While a camera trap might sound menacing, it actually does no harm at all to wildlife. The name is derived from the manner in which it 'captures' wildlife - on film!
Camera traps are not the intricate and elaborate devices you might imagine; these innovative conservation tools are in fact nothing more than everyday cameras, armed with infrared sensors that take a picture whenever they sense movement in the forest.
The challenge of trapping animals on film
While the device itself is not complicated, getting the film developed is. Because the cameras are placed in such remote locations, it often takes a full day to hike to each one. Cameras must also be moved occasionally because their flashes often alert animals to their presence, causing those animals to avoid the area in the future.
Due to the moist, hot climate of many of the forest locations WWF is working, the cameras often malfunction, so scientists will be lucky if two-thirds of the pictures are of any animals at all. Scientists can only achieve that rate of return in a dense forest because they do significant research before placing the cameras in order to determine the most efficient and productive locations.
Leonardo DiCaprio fixing a camera trap with WWF Nepal staff Pradeep Khanal in Bardia National Park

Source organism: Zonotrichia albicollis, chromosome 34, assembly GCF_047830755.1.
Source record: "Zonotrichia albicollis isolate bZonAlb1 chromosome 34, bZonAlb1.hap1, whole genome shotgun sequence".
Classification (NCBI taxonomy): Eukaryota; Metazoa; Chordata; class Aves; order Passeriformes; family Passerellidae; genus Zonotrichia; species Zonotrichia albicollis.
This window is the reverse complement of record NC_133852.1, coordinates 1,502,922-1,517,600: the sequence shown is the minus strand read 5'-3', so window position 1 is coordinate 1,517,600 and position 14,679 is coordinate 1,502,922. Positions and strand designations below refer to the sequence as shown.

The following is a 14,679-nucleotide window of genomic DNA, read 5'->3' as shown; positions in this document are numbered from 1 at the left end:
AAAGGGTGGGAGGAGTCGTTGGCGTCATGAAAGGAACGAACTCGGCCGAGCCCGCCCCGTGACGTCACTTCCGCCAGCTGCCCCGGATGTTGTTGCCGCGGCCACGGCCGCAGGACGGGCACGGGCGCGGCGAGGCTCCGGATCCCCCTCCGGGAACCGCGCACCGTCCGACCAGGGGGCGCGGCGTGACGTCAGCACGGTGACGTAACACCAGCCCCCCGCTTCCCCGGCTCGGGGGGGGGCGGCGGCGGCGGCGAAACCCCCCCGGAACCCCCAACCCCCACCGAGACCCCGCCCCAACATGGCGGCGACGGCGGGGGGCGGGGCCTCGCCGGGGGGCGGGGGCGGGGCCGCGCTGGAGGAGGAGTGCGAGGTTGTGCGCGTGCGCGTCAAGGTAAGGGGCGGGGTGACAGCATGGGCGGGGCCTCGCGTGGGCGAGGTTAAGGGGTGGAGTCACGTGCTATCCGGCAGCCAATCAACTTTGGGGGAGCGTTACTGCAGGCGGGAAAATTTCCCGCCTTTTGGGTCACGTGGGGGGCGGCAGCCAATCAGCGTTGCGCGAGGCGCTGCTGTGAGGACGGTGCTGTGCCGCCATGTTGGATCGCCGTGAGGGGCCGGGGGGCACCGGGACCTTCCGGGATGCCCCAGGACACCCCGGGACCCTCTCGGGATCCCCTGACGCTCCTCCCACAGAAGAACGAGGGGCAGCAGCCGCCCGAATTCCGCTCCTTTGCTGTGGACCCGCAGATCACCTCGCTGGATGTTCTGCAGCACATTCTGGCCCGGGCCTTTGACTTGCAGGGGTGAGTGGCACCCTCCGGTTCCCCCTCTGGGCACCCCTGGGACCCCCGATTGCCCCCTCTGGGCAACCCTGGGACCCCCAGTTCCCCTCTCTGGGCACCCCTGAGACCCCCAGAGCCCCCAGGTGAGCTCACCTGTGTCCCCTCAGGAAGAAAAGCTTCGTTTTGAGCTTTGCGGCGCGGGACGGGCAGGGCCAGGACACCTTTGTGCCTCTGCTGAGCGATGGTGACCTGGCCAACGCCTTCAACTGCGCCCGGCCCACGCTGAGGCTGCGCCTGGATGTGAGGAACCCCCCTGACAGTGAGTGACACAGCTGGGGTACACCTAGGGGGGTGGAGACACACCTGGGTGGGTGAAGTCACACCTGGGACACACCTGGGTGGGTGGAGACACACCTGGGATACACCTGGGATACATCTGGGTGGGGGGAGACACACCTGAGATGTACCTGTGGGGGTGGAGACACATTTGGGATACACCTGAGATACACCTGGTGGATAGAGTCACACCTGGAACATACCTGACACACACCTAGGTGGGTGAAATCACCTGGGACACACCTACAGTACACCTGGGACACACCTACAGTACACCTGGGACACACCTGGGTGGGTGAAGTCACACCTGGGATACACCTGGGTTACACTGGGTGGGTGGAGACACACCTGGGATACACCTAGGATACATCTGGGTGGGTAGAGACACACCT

Although infrared sensors allow camera traps to take pictures on their own, WWF scientists and field staff can claim full credit for the amazing images you see here.
These teams do extensive research - gathering information through talking to local communities and by conducting surveys of animal tracks - in order to determine the best area to place their cameras. Then they must trek to remote locations to obtain and replace the film and ensure that the camera traps are functioning properly.
Important for scientific research
It is also important to remember that these pictures, while amazing in their own right, are actually scientific data that scientists will use to obtain critical information about wildlife and their habitats.
Stephen Hogg, WWF-Malaysia, developing the video camera trap used to capture the Borneo rhino on film.